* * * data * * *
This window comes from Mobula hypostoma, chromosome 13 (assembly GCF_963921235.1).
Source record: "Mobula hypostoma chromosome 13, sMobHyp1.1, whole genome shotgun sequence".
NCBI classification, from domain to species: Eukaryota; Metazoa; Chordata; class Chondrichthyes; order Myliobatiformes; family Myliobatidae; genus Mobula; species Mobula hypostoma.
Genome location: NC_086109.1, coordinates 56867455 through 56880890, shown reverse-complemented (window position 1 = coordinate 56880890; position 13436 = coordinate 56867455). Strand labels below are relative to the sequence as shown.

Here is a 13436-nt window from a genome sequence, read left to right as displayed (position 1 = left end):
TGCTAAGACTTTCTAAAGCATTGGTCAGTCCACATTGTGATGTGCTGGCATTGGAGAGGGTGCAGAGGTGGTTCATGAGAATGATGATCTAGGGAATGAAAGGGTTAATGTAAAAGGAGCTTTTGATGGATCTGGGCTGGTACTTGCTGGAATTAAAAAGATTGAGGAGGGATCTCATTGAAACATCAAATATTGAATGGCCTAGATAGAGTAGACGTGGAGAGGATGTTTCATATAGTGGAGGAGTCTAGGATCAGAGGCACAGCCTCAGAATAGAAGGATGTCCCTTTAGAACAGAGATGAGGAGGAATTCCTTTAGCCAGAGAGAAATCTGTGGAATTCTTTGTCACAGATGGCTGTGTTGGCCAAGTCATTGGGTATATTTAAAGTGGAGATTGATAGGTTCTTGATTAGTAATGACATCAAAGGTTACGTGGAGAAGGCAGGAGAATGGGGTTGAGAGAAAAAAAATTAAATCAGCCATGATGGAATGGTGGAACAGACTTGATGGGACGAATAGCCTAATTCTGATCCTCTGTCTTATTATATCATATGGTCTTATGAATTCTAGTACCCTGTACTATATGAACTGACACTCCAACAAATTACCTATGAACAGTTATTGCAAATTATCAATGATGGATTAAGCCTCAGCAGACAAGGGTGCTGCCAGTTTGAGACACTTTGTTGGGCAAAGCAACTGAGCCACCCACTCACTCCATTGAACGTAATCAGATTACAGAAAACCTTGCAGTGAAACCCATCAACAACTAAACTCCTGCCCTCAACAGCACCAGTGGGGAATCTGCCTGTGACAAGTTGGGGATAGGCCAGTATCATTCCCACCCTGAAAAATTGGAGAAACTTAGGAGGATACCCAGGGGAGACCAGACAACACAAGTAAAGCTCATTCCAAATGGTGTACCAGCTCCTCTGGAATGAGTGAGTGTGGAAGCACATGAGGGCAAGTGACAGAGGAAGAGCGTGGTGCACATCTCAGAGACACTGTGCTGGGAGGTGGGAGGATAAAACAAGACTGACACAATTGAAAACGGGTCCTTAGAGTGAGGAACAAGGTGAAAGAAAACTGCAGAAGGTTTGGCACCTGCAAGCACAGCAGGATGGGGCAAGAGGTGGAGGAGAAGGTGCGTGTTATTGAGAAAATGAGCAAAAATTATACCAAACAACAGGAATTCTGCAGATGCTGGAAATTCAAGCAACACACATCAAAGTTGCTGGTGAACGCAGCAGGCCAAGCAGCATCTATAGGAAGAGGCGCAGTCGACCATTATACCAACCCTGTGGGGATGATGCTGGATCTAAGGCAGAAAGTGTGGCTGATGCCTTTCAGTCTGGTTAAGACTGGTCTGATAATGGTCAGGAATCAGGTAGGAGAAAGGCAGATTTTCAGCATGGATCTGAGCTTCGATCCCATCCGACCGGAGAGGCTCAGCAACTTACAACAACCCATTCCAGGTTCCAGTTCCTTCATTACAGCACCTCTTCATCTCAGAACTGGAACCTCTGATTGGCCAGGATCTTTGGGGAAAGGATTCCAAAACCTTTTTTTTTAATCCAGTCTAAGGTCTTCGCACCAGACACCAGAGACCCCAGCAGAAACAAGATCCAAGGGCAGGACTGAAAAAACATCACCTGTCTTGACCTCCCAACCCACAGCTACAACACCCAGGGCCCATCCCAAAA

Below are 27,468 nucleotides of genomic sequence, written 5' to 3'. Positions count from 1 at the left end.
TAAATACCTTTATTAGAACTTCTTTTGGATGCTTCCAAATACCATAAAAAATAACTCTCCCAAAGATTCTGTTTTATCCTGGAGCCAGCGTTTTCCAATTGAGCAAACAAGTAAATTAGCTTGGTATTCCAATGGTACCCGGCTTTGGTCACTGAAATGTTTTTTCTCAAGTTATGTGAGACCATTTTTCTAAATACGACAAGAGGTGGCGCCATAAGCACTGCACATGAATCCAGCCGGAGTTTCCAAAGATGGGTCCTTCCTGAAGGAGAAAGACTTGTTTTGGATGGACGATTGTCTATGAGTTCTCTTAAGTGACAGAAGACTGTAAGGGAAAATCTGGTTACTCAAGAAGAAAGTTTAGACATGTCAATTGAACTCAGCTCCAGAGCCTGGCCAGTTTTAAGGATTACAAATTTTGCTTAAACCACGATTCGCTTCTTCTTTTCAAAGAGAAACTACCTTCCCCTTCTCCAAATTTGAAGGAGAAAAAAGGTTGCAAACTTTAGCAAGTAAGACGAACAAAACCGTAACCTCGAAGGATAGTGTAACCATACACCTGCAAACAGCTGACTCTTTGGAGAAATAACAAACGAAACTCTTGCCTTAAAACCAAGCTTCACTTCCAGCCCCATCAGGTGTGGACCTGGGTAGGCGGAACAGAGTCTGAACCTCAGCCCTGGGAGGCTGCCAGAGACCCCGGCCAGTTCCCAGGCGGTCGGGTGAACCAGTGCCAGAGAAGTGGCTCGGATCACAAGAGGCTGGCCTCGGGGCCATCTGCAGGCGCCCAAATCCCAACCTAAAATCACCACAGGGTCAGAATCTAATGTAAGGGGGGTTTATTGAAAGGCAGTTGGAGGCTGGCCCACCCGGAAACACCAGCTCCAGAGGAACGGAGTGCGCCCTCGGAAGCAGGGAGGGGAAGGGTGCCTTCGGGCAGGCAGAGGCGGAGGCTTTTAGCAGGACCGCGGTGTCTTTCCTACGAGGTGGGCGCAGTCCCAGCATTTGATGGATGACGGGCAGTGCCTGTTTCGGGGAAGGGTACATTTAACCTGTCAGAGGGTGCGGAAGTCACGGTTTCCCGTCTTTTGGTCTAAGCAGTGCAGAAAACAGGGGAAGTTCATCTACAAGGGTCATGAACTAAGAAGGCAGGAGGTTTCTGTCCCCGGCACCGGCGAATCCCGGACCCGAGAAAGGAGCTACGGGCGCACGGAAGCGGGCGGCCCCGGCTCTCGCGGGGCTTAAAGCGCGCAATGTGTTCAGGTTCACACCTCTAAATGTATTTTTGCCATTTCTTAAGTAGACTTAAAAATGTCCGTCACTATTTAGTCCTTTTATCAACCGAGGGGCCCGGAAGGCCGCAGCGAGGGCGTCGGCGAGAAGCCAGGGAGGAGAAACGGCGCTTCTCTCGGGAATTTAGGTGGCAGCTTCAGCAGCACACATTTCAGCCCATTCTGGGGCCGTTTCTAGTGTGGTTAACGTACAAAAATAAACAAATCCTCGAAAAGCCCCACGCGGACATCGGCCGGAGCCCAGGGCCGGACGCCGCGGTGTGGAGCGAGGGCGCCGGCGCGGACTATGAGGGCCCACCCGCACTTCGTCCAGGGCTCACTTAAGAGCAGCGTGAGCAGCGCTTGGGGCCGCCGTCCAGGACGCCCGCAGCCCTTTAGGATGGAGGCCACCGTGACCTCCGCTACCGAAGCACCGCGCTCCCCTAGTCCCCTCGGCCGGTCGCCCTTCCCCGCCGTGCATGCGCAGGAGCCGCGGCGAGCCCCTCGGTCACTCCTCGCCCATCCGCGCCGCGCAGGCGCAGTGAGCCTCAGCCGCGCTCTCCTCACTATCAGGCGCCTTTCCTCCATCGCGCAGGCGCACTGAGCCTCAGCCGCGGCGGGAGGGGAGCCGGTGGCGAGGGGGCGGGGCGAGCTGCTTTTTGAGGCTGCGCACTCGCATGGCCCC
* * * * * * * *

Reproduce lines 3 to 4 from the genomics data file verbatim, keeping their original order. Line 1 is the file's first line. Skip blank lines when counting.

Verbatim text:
NCBI classification, from domain to species: Eukaryota; Metazoa; Chordata; class Chondrichthyes; order Myliobatiformes; family Myliobatidae; genus Mobula; species Mobula hypostoma.
Genome location: NC_086109.1, coordinates 56867455 through 56880890, shown reverse-complemented (window position 1 = coordinate 56880890; position 13436 = coordinate 56867455). Strand labels below are relative to the sequence as shown.